CFA Institute Research Challenge Champions!
In only the second year a USF team has participated in the competition, the School of Management team bested 16 other teams in a highly competitive region including schools such as Haas Business School, UC Berkeley, Wharton Business School and many other outstanding universities.
They went on to represent Northern California—and the Dons—at the CFA Research Challenge national competition in Chicago this April.
SooMan Wolffs, MSFA ’16, shared his account of the winning team’s trip to nationals!
Northern California Champions
This is the 10th year of the CFA investment research challenge and the 7th time that the CFA Society San Francisco, CFASF, participated in the global event.
The competition began back in December when we registered our team of five to participate.
All teams in the local Northern California region had one vote for one of the five local companies to research. The five initial companies were Visa Inc., LinkedIn, Ross, Clorox and Intuit. The company with the most votes was chosen as the company to analyze for all teams participating in the area--and Visa was chosen as the majority winner.
We began researching Visa by reading and analyzing their public filings. To fully understanding the company, we arranged phone calls with investor relations, met with senior management and listened to earnings calls. Then we read many other professional research reports about Visa and the electronic payment industry to fully understand Visa’s role within it.
The competition consisted of writing a research report which was 10 pages long coupled with an unlimited amount of appendix pages as each team saw fit (our submitted report consisted of 10 pages and 18 pages of appendixes.)
The report consisted of many parts including our buy recommendation, the industry and Visa’s place and competitive advantage within it, a SWOT analysis, a “Porter’s Five Forces analysis” and their acquisition analysis for future growth.
The quantitative portion of our report included models such as a Dividend Discount Model and a Discounted Cash Flow consisting of three different scenarios--a best, base and worst case. We did other quantitative analysis including multiple and comparable analysis.
The report was submitted in late February, and then we constructed a PowerPoint presentation of our findings for judging.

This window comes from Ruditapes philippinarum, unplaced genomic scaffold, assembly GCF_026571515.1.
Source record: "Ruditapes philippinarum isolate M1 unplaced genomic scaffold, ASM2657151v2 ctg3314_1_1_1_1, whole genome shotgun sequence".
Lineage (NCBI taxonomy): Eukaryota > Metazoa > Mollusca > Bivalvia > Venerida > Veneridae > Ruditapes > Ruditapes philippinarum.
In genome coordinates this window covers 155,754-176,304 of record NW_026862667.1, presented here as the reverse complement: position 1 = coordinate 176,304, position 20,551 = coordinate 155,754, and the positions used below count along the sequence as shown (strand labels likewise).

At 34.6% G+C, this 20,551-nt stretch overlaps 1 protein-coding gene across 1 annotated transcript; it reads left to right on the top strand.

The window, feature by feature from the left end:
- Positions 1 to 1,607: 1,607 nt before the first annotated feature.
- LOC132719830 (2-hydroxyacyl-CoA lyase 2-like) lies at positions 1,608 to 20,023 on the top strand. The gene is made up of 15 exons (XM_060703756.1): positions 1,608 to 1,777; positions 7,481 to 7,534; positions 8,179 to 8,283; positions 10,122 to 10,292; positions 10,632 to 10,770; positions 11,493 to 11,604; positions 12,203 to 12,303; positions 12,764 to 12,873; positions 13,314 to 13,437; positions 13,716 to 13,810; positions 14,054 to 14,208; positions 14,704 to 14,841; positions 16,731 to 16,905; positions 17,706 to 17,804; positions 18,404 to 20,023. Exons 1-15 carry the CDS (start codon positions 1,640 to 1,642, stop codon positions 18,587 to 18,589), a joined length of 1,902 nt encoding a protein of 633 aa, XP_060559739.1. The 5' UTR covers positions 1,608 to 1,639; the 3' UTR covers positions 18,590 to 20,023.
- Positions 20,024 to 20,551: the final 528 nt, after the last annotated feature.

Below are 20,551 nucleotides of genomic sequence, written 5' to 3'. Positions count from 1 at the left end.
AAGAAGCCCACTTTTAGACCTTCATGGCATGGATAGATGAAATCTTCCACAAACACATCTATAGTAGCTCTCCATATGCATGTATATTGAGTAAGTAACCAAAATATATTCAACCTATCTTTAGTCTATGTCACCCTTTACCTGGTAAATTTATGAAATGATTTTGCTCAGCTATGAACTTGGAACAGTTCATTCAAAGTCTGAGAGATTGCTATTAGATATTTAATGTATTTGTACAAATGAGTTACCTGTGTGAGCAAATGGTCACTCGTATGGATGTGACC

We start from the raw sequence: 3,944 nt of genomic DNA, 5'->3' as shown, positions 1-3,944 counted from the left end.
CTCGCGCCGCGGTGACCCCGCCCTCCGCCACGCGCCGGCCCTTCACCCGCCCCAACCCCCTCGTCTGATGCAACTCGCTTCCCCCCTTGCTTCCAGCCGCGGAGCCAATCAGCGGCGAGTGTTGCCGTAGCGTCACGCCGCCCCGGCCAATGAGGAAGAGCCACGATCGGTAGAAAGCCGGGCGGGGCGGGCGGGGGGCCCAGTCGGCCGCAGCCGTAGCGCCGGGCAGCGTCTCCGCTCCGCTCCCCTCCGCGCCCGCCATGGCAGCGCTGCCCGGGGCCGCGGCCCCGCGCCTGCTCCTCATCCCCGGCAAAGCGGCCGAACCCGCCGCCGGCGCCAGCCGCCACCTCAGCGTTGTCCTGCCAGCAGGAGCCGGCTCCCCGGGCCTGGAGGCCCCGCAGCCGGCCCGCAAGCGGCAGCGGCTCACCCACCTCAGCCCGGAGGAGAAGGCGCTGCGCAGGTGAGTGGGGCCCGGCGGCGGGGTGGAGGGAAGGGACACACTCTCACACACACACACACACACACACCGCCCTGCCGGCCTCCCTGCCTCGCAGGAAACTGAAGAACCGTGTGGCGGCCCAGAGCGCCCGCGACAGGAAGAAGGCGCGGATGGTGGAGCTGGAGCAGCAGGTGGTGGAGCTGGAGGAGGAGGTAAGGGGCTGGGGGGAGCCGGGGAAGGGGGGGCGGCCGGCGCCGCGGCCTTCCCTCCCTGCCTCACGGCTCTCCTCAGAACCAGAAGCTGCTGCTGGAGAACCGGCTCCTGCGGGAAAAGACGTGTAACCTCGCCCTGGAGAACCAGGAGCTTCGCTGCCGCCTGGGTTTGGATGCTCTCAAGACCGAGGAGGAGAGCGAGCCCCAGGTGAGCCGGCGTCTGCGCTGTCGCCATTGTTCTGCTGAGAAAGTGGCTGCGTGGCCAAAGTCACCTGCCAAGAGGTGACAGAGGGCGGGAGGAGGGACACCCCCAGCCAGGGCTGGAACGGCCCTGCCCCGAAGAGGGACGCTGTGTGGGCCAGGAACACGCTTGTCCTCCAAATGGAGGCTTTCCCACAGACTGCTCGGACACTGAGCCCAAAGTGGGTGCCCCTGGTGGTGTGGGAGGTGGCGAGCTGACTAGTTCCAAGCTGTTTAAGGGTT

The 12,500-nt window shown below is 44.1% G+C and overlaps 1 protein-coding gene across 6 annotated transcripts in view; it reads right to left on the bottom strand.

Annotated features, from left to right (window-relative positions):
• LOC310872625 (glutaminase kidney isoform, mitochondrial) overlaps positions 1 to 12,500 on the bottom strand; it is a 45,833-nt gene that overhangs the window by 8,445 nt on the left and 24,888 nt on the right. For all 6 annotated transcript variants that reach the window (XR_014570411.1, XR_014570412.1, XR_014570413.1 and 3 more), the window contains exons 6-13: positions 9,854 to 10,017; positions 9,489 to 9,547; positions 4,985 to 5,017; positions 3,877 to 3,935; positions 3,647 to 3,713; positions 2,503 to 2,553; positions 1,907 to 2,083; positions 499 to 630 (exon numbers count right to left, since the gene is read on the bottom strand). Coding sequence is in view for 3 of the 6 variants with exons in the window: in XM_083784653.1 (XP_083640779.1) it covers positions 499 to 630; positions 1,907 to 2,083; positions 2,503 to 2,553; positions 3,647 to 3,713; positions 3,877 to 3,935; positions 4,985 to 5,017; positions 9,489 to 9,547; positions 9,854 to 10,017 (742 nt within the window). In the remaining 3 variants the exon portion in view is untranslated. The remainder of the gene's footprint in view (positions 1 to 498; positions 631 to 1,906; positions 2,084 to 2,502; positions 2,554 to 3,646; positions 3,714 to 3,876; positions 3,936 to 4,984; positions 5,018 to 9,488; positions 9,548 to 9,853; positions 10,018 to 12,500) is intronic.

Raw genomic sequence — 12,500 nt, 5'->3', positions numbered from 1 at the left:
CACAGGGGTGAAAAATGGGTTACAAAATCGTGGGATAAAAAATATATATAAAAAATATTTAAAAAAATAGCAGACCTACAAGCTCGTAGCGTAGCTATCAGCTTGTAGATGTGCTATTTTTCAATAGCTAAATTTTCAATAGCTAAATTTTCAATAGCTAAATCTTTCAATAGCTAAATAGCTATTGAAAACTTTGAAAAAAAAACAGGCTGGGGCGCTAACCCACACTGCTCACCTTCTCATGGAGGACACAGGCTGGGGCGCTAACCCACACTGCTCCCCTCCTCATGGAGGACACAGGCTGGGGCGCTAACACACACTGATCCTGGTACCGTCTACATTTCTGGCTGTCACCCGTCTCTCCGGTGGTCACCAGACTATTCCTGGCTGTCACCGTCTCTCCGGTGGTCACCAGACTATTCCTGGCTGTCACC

The presentations took place in early March at the Bank of America building in San Francisco.
In total, there were 17 local teams participating in the challenge. In the initial round we went into a private room to present our PowerPoint to three judges. The format was 10 minutes of presentation and 10 minutes of Q&A. Each team presented and was graded. The weightings to go onto the final was 50% report and 50% presentation.
After the grading was finished, two finalist teams were chosen to present again in front of all the competitors, and the grading at this stages was 100% presentation based. Our USF School of Management team was selected as the finalist against UC Santa Cruz. The format was the same as earlier presentations with 10 minutes of presenting and 10 minutes of Q&A. After both presenting, we were selected as the winner--which meant we would represent the CFASF in the national level competition in Chicago.
Representing the Dons at Nationals
The competition was broken down into the 4 main geographic segments: America A, America B, EMEA and Asia Pacific. Within each segment, the competitors were broken down in to groups of five or six.
Each group presented to a group of judges with the same format--10 minutes of presentation and 10 minutes of Q&A. From each group a winner was chosen to go to the semifinal for each region. This is where our group, USF, as well as almost 80% of the field was wiped out from the competition.
The winners went to another round of presentations with the same format, and one winner was chosen to represent each geographic segment for the global final taking place the next day. The winning team from our group was the University of Waterloo, who eventually won the entire competition.
This competition is truly important because it helps bridge the gap between academic learning and real world application.
The amount of hours our team put in doing due diligence was astronomical. Taking book concepts and learning how different they are in a real world scenario was illuminating.
This competition has prepared me for the workplace, and I would highly recommend it to future students who want to take the next steps in strengthening their financial skillset. I feel validated that I am ready to apply my skillset to the real world now." SooMan Wolffs, MSFA ’16
A special thanks to our academic advisor Michael Maestas who continually helped us improve our report and models. Without him, we would not have been able to make it past Northern California regionals. He was truly interested in deepening our learning, and that is why I feel we competed at such a high level.